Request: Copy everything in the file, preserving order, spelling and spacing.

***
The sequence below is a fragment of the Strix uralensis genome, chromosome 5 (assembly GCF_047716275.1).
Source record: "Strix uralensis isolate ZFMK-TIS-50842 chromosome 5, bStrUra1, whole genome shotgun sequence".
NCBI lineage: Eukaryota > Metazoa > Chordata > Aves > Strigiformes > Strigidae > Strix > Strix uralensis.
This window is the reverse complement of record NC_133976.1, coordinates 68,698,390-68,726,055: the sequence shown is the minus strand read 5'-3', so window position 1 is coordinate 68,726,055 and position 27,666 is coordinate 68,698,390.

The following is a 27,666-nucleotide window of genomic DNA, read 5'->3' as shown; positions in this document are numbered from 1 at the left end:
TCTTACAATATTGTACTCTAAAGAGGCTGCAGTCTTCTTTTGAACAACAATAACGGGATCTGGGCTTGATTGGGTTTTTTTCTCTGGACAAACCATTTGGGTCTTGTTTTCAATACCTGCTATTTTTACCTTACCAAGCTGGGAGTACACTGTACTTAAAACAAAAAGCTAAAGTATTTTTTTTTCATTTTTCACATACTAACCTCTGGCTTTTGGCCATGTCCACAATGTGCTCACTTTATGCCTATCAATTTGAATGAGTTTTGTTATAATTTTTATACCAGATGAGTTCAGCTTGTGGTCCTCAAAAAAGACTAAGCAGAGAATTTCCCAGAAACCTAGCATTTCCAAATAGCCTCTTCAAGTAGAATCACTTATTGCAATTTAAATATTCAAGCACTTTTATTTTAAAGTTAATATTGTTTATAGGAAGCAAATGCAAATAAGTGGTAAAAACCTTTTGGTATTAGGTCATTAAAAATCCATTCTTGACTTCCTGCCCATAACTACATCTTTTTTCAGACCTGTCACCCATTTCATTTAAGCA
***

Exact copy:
The sequence below is a fragment of the Strix uralensis genome, chromosome 5 (assembly GCF_047716275.1).
Source record: "Strix uralensis isolate ZFMK-TIS-50842 chromosome 5, bStrUra1, whole genome shotgun sequence".
NCBI lineage: Eukaryota > Metazoa > Chordata > Aves > Strigiformes > Strigidae > Strix > Strix uralensis.
This window is the reverse complement of record NC_133976.1, coordinates 68,698,390-68,726,055: the sequence shown is the minus strand read 5'-3', so window position 1 is coordinate 68,726,055 and position 27,666 is coordinate 68,698,390.

The following is a 27,666-nucleotide window of genomic DNA, read 5'->3' as shown; positions in this document are numbered from 1 at the left end:
TCTTACAATATTGTACTCTAAAGAGGCTGCAGTCTTCTTTTGAACAACAATAACGGGATCTGGGCTTGATTGGGTTTTTTTCTCTGGACAAACCATTTGGGTCTTGTTTTCAATACCTGCTATTTTTACCTTACCAAGCTGGGAGTACACTGTACTTAAAACAAAAAGCTAAAGTATTTTTTTTTCATTTTTCACATACTAACCTCTGGCTTTTGGCCATGTCCACAATGTGCTCACTTTATGCCTATCAATTTGAATGAGTTTTGTTATAATTTTTATACCAGATGAGTTCAGCTTGTGGTCCTCAAAAAAGACTAAGCAGAGAATTTCCCAGAAACCTAGCATTTCCAAATAGCCTCTTCAAGTAGAATCACTTATTGCAATTTAAATATTCAAGCACTTTTATTTTAAAGTTAATATTGTTTATAGGAAGCAAATGCAAATAAGTGGTAAAAACCTTTTGGTATTAGGTCATTAAAAATCCATTCTTGACTTCCTGCCCATAACTACATCTTTTTTCAGACCTGTCACCCATTTCATTTAAGCA